Journal of Atmospheric Science Research

Journal Information
EISSN : 2630-5119
Current Publisher: Bilingual Publishing Co. (10.30564)
Total articles ≅ 53
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Mohammed Suabir Zubairu
Journal of Atmospheric Science Research, Volume 4; doi:10.30564/jasr.v4i1.2703

Abstract:
As a developing country in Africa, the effect of climate change is one of the sufferings of Ghana. The effect is much felt in rainfall variability because of the country over reliance on rainfall for agriculture. Over the past forty years, historical analyses of the cropping systems in Ghana indicated that there has been a shift from cocoa based to maize based cropping system. The shift was as a result of decline in the yield of cocoa due to changing rainfall pattern, lack of agricultural diversification and reliance on the production of crops that are sensitive to climate change. Also, an area suitability analysis of cash crops shows that climate change also creates an avenue for the cultivation of crops in certain areas that are formerly not grown there. For instance, cashew cultivation will become more suitable in parts of the north and east. To ascertain the variability in the rainfall pattern due to climate change, rainfall time series from 1981 to 2018 from the National Aeronautics and Space Administration (NASA) satellite for seven meteorological stations selected from the ecological zones of Ghana were analyzed. There are decreasing rate of rainfall in some months and increasing rate in others as estimated by the Sen’s Test which clearly depicts variability in the rainfall pattern. As an agrobased country, to adapt to the current climatic condition, cashew agroforestry is suggested by this study because its growth will be suitable in the current and future condition because larger portion of the country has been justified to be suitable for its cultivation.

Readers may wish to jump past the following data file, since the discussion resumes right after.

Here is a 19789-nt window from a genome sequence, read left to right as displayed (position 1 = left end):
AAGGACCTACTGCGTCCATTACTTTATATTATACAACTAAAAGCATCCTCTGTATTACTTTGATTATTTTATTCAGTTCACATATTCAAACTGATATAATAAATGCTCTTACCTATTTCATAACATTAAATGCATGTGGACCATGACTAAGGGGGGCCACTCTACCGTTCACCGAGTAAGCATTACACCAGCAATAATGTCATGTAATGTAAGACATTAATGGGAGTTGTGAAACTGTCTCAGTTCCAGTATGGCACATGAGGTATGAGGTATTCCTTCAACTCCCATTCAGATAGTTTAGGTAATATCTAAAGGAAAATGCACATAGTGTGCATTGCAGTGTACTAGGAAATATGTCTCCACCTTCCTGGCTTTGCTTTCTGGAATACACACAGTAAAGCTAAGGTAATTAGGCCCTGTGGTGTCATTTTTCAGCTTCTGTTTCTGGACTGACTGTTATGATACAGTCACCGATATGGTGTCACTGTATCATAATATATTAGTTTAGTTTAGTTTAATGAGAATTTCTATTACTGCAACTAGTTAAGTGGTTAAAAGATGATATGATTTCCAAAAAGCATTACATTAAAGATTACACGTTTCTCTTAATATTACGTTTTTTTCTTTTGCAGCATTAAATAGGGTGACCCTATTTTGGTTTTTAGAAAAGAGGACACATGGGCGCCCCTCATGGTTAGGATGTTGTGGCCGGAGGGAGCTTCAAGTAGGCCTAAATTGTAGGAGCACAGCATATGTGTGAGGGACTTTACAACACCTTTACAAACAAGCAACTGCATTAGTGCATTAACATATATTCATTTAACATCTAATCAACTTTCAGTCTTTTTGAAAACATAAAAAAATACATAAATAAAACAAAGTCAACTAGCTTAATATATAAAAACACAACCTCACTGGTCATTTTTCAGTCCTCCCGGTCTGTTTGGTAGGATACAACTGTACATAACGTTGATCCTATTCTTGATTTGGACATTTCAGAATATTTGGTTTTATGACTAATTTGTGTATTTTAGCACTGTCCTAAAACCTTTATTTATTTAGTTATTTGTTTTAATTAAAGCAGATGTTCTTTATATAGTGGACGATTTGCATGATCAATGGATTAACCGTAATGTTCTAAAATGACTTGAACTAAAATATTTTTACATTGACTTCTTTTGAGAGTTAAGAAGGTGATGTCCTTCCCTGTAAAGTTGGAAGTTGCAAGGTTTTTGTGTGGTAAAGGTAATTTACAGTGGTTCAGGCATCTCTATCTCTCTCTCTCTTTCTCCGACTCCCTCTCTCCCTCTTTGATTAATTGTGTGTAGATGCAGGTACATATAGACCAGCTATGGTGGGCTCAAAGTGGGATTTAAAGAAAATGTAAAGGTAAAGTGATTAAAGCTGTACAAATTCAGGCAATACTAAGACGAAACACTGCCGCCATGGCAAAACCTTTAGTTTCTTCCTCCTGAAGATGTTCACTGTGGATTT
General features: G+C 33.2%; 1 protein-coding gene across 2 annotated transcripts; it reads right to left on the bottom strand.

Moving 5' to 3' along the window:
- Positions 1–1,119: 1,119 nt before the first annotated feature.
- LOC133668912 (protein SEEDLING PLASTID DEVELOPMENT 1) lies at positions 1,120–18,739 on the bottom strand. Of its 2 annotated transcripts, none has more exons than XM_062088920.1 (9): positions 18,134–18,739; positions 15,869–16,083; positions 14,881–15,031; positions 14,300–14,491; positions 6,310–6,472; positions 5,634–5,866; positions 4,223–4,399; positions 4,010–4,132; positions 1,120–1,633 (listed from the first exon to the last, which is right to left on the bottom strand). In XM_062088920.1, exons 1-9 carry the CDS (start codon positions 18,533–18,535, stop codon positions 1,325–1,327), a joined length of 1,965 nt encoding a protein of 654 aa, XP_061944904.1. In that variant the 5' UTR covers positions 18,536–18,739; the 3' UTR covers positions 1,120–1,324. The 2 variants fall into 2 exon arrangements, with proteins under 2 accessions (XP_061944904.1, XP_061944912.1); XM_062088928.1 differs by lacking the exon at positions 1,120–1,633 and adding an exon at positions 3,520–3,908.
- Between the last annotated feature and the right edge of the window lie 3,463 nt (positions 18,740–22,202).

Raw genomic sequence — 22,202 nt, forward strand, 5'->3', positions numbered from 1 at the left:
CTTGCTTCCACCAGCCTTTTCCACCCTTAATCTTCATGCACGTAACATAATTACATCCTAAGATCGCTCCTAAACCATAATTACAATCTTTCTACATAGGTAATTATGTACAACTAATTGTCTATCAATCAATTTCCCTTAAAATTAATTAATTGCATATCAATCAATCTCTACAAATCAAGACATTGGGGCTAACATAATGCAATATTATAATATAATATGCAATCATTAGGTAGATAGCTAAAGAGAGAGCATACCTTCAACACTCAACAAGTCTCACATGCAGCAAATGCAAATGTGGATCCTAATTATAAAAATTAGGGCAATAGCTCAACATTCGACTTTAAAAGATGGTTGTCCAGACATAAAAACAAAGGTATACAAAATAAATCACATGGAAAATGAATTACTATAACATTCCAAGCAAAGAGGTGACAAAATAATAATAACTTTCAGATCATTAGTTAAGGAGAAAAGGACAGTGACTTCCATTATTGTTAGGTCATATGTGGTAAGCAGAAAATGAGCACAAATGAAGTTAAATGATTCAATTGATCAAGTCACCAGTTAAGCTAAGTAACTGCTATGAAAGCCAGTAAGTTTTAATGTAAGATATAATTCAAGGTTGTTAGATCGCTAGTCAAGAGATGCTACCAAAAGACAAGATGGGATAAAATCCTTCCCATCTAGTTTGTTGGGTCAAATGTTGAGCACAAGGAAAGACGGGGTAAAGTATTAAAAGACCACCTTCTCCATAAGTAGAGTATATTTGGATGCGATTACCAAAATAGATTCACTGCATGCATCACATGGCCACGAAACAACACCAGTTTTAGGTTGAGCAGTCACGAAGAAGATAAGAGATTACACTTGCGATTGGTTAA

Asheesh Bhargawa, A.K. Singh
Journal of Atmospheric Science Research, Volume 4; doi:10.30564/jasr.v4i1.2488

Abstract:
In past few decades, climate has manifested numerous shifts in its trend. Various natural and anthropogenic factors have influenced the dynamics and the trends of climate change at longer time scale. To understand the long term climate fluctuations, we have analyzed forty years (1978 - 2018) data of ten climatic parameters that are responsible to influence the climate dynamics. The parameters involved in the present study are total solar irradiance (TSI), ultra violet (UV) index, cloud cover, carbon dioxide (CO2) abundances, multivariate (ENSO) index, volcanic explosivity index (VEI), global surface temperature (GST) anomaly, global sea ice extent, global mean sea level and global precipitation anomaly. Using the above mentioned climate entities; we have constructed a proxy index to study the quantitative measure of the climate change. In this process these indicators were aggregated to a single proxy index as global climate index (GCI) that has measured the strength of present climate change in semblance with the past natural variability. To construct GCI, the principal component analysis (PCA) has been used on yearly based data for the period 1978 - 2018. Actually PCA is a statistical tool with which we can reduce the dimensionality of the data and it retains most of the variation in the new data set. Further, we have confined our study to natural climate drivers and anthropogenic climate drivers. Our result has indicated that the strongest climate change has been occurred globally by the end of the year 2018 in comparison to late 1970’s natural variability.